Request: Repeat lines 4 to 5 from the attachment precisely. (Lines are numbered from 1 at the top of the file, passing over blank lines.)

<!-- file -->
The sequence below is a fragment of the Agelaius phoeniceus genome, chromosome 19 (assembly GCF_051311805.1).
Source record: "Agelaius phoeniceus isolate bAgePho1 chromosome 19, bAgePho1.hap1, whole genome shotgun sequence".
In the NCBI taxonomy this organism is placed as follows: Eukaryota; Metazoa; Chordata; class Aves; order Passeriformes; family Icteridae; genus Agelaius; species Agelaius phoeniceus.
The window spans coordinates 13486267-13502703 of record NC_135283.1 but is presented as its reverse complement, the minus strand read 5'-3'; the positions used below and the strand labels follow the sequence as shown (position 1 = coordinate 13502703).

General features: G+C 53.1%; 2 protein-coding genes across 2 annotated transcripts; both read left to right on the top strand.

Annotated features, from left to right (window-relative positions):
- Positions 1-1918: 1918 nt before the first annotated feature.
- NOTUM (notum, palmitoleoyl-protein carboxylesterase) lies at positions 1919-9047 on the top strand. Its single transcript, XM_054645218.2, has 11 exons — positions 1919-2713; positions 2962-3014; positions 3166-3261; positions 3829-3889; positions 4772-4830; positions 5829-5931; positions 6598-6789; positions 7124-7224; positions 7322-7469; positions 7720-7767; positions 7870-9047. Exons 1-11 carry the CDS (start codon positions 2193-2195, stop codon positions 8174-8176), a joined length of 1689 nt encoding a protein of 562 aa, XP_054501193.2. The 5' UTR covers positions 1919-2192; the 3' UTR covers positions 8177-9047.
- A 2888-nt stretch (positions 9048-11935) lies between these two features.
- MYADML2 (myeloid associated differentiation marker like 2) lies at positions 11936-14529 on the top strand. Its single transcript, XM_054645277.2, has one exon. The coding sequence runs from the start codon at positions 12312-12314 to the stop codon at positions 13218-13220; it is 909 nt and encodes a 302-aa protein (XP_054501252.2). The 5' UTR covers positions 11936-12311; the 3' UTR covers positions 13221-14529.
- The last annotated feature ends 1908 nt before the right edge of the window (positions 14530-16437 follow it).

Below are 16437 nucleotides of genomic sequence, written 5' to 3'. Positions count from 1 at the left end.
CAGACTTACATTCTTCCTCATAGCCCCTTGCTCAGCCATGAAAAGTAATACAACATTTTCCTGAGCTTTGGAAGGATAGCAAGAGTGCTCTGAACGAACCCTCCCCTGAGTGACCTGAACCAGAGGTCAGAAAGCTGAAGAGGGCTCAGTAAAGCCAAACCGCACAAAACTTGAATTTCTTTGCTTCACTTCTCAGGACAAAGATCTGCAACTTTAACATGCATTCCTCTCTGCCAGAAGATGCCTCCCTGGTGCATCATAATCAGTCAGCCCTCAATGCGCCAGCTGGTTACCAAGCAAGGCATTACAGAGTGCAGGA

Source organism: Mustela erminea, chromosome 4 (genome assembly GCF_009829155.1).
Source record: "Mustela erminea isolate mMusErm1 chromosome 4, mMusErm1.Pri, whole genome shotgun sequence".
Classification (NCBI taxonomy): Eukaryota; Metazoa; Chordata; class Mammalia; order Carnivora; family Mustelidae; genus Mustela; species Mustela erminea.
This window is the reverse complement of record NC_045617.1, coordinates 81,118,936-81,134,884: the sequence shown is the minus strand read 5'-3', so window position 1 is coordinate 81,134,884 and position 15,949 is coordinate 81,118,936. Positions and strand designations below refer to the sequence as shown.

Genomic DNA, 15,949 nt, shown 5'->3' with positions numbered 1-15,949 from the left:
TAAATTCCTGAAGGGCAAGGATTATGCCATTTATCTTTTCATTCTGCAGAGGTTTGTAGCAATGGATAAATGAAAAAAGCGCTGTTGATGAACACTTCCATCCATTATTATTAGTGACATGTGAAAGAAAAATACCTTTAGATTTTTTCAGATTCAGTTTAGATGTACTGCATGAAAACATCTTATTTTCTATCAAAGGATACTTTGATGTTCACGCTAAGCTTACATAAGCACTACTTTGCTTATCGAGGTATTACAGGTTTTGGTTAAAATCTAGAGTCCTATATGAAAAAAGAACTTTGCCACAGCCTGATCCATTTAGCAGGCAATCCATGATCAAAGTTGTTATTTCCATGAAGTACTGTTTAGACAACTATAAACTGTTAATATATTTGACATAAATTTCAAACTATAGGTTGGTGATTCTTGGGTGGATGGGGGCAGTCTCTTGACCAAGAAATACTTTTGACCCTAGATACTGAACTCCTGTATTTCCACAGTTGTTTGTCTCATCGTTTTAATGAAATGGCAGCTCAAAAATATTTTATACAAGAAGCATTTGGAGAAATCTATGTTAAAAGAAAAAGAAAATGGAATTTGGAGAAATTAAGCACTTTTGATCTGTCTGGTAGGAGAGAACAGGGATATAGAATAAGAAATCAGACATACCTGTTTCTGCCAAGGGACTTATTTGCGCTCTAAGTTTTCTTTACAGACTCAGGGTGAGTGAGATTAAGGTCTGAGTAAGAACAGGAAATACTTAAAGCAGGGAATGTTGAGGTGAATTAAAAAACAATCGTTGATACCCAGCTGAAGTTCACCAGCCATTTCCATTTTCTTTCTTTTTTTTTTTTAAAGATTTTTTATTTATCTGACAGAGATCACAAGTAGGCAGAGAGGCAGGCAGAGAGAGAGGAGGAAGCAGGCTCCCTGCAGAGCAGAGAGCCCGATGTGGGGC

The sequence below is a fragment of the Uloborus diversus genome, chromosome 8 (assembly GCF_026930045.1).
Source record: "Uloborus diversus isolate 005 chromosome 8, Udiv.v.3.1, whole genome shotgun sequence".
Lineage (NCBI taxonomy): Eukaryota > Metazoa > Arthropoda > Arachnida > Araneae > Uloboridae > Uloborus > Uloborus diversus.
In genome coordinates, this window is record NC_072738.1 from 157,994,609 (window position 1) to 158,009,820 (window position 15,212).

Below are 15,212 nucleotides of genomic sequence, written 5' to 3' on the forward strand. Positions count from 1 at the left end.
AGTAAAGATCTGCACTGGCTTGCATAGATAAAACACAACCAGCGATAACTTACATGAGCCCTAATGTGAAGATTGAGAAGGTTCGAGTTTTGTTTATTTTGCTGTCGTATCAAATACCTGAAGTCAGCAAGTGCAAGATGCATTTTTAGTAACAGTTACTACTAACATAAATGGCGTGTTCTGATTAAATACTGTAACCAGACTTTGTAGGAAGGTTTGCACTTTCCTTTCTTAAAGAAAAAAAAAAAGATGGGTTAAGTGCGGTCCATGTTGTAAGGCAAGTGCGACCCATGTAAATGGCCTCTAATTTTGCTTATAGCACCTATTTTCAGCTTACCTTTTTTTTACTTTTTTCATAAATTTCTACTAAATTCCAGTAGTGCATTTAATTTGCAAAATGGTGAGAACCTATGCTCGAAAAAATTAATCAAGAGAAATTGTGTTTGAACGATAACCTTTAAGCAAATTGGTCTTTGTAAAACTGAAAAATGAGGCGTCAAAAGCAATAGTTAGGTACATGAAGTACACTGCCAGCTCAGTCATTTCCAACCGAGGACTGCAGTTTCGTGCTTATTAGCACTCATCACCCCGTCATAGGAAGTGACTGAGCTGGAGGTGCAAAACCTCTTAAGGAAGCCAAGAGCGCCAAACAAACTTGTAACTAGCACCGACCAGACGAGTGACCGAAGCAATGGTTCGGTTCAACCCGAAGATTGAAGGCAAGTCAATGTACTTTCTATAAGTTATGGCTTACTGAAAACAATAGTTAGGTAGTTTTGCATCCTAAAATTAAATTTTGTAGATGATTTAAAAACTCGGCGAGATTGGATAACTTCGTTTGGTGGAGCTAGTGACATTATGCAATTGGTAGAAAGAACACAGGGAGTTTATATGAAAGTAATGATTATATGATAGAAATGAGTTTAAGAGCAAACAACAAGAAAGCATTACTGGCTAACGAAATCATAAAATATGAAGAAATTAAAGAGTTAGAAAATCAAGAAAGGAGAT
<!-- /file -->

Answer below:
The window spans coordinates 13486267-13502703 of record NC_135283.1 but is presented as its reverse complement, the minus strand read 5'-3'; the positions used below and the strand labels follow the sequence as shown (position 1 = coordinate 13502703).

General features: G+C 53.1%; 2 protein-coding genes across 2 annotated transcripts; both read left to right on the top strand.